Objective: In most prenatal settings, twin pregnancies are initially evaluated by sonographers. Pregnancies diagnosed as monochorionic are subsequently referred to perinatologists or specialists in fetal medicine for the confirmation of chorionicity. In order to assess this screening strategy, we have compared the diagnosis of chorionicity made by the sonographers in the ultrasound department with the diagnosis done in the fetal medicine unit. Methods: A cohort of women presenting with twin pregnancy and booked for prenatal care at University College London Hospitals over a 4-year period were investigated prospectively. All women were scanned at their initial visit at 11-14 weeks in the ultrasound department (US), and were subsequently referred to the Fetal Medicine Unit (FMU) for a second ultrasound evaluation. Ultrasound data were compared and diagnosis of chorionicity was confirmed by examination of the inter-twin membranes after delivery. Results: Chorionicity was determined in 172 twin cases by the two different departments. The overall rate of concordant chorionicity determination between both units was 90.1%. The rate of discordant results in dichorionic pregnancies was extremely small, 1 in 119 pregnancies (0.8%). The rate of discordant results for monochorionic diamniotic pregnancies was 5.5%. Monoamniotic pregnancies were over-diagnosed by the US technicians. Discussion: These results demonstrate that DC/DA chorionicity is accurately determined by sonographers at less than 14 weeks. In our opinion, it is both efficient and safe to rely on the diagnosis of the sonographers in DC/DA pregnancies in early pregnancy. In such pregnancies, a decision can be made either not to refer these patients for further evaluation of chorionicity by the fetal medicine team or to postpone the referral to after 14 weeks.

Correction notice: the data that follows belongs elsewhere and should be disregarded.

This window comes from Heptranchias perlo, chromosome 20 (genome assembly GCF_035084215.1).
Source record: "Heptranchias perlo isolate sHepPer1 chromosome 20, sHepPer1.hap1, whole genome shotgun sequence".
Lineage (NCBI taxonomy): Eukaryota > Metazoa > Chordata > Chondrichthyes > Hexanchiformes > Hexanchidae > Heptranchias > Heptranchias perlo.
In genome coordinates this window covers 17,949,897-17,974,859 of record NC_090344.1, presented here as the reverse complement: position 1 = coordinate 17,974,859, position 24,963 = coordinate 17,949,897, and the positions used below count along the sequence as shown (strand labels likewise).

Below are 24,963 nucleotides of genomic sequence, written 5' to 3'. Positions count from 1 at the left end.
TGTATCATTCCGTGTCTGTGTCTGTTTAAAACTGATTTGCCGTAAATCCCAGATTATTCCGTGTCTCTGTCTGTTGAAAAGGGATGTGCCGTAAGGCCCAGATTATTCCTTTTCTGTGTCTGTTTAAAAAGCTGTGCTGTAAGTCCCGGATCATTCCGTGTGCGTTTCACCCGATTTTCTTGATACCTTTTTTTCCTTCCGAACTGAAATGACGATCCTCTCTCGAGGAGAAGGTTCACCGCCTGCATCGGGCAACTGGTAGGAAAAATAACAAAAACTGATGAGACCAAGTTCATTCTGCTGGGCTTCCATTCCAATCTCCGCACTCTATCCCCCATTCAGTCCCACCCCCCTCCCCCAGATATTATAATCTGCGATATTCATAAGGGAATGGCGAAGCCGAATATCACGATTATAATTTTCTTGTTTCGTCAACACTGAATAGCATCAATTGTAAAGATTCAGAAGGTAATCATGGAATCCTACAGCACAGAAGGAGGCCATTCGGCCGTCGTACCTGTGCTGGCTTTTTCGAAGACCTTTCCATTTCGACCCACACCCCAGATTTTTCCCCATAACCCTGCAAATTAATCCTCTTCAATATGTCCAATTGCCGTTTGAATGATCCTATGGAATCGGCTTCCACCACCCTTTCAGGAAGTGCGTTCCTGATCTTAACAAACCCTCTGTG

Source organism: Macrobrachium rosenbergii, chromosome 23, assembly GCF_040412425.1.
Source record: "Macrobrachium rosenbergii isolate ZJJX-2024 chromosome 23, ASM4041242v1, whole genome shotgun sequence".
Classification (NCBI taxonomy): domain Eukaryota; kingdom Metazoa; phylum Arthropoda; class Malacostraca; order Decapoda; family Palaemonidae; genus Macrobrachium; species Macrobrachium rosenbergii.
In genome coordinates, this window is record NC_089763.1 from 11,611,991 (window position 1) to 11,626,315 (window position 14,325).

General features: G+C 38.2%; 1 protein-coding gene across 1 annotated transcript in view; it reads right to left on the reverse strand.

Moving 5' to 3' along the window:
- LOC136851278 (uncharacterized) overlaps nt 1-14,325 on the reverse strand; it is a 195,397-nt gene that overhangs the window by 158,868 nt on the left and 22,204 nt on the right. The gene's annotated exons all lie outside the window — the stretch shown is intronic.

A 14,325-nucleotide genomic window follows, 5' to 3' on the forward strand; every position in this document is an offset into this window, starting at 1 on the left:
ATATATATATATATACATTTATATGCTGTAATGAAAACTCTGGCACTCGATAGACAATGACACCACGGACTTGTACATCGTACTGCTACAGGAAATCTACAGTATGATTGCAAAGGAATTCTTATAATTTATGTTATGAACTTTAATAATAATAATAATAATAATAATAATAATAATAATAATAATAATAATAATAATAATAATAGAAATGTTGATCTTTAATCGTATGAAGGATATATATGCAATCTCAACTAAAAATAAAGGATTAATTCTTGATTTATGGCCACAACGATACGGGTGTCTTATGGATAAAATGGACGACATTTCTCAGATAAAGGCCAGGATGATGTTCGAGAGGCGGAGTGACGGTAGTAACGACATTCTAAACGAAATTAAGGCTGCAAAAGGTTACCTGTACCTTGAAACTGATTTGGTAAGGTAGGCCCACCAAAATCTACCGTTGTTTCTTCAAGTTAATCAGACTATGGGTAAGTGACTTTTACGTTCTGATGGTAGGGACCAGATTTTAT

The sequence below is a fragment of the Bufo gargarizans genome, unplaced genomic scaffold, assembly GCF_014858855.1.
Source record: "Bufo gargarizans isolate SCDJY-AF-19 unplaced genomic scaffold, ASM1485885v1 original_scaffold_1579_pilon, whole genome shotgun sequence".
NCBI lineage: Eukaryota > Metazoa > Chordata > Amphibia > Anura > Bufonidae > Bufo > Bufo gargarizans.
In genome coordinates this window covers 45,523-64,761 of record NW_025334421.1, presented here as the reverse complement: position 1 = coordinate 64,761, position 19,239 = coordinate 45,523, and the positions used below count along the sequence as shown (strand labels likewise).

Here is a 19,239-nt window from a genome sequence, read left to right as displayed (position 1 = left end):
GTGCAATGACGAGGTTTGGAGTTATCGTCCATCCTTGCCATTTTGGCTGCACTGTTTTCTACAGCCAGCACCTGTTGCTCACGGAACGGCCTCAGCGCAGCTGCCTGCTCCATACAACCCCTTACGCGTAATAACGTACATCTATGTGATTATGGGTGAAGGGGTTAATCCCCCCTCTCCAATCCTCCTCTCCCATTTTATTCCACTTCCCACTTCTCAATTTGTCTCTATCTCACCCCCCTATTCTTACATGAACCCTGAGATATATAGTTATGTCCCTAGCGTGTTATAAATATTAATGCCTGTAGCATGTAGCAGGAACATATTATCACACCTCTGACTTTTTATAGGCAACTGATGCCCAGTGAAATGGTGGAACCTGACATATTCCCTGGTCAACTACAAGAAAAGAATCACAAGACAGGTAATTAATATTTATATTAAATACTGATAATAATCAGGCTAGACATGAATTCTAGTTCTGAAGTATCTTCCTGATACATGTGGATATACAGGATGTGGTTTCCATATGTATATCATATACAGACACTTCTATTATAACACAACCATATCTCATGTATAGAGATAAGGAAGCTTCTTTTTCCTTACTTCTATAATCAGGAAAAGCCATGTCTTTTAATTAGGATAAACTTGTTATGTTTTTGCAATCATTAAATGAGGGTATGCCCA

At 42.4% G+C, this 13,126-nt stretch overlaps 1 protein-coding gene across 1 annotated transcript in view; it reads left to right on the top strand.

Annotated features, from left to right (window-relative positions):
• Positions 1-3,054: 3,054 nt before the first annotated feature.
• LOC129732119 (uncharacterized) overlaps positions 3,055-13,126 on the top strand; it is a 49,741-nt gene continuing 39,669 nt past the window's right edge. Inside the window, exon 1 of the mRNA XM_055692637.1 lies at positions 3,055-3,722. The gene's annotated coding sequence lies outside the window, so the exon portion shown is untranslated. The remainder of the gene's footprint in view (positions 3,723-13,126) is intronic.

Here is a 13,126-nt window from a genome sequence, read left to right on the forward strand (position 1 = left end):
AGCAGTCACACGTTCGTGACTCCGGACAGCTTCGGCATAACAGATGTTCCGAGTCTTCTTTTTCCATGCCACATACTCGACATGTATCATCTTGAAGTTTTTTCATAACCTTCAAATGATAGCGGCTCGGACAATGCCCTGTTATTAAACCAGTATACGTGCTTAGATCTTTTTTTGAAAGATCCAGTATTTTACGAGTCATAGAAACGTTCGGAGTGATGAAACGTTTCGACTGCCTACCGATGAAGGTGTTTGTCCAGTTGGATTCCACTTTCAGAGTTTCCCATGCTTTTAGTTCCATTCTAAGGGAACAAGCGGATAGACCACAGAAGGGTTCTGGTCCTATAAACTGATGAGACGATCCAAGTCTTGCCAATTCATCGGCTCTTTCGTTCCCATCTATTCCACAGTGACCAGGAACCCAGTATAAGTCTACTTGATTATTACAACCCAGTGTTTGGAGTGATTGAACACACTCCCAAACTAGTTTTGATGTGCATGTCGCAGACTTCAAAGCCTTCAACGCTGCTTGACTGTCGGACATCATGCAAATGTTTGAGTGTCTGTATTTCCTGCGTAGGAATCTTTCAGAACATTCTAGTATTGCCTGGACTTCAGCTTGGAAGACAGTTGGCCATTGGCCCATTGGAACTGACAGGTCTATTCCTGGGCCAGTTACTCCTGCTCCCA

- Prenatal diagnosis